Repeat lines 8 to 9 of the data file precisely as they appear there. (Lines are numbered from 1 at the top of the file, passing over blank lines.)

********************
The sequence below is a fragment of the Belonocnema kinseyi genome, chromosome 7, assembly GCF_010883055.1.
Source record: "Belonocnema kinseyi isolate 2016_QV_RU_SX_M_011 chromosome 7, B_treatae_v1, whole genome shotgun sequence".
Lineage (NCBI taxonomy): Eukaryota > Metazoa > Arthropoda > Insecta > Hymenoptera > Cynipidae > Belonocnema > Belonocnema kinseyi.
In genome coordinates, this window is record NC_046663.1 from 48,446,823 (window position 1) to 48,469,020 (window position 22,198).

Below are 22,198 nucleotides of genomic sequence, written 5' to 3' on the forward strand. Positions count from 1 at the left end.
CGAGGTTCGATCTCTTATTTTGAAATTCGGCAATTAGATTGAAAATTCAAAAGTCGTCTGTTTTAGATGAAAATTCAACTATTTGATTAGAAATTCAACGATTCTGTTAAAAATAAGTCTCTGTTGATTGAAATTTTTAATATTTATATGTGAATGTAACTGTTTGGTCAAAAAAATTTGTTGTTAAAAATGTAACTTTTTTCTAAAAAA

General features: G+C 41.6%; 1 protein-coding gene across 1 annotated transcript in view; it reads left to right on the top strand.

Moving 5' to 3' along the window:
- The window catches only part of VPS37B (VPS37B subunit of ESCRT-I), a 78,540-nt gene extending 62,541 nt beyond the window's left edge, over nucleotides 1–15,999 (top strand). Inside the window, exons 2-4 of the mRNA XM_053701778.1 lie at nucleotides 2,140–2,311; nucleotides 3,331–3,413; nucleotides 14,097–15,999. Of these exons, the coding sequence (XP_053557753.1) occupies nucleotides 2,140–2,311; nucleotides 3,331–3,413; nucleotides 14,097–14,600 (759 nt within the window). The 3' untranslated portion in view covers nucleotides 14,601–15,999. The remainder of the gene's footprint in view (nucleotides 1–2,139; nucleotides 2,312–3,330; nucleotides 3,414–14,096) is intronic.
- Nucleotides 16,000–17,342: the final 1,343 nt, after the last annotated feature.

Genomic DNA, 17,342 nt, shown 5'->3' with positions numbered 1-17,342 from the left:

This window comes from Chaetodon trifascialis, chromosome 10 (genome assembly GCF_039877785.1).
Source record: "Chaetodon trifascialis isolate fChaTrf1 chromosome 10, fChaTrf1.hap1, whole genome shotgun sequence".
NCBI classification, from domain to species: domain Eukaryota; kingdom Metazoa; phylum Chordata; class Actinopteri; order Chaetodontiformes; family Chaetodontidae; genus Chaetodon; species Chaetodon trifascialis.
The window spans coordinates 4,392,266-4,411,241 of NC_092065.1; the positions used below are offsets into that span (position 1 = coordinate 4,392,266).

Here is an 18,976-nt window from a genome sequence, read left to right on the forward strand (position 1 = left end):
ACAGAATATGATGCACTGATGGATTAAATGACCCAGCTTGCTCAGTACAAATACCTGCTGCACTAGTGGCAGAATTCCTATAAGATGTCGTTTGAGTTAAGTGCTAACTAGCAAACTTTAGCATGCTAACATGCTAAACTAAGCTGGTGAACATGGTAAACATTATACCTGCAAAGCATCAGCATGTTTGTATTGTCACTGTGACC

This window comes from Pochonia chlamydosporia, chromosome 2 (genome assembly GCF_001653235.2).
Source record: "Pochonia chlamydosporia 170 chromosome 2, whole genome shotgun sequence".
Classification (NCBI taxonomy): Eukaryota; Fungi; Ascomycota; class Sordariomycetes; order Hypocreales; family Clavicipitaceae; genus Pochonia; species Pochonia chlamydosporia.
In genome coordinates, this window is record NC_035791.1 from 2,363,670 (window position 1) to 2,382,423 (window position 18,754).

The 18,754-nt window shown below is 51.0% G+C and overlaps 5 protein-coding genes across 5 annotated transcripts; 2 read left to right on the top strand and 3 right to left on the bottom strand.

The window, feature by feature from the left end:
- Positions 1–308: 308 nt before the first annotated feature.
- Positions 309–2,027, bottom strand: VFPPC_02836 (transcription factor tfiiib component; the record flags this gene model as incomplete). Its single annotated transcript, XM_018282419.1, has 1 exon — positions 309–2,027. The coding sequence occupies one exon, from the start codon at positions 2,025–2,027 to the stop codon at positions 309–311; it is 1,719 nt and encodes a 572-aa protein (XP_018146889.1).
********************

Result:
Moving 5' to 3' along the window:
- The window catches only part of VPS37B (VPS37B subunit of ESCRT-I), a 78,540-nt gene extending 62,541 nt beyond the window's left edge, over nucleotides 1–15,999 (top strand). Inside the window, exons 2-4 of the mRNA XM_053701778.1 lie at nucleotides 2,140–2,311; nucleotides 3,331–3,413; nucleotides 14,097–15,999. Of these exons, the coding sequence (XP_053557753.1) occupies nucleotides 2,140–2,311; nucleotides 3,331–3,413; nucleotides 14,097–14,600 (759 nt within the window). The 3' untranslated portion in view covers nucleotides 14,601–15,999. The remainder of the gene's footprint in view (nucleotides 1–2,139; nucleotides 2,312–3,330; nucleotides 3,414–14,096) is intronic.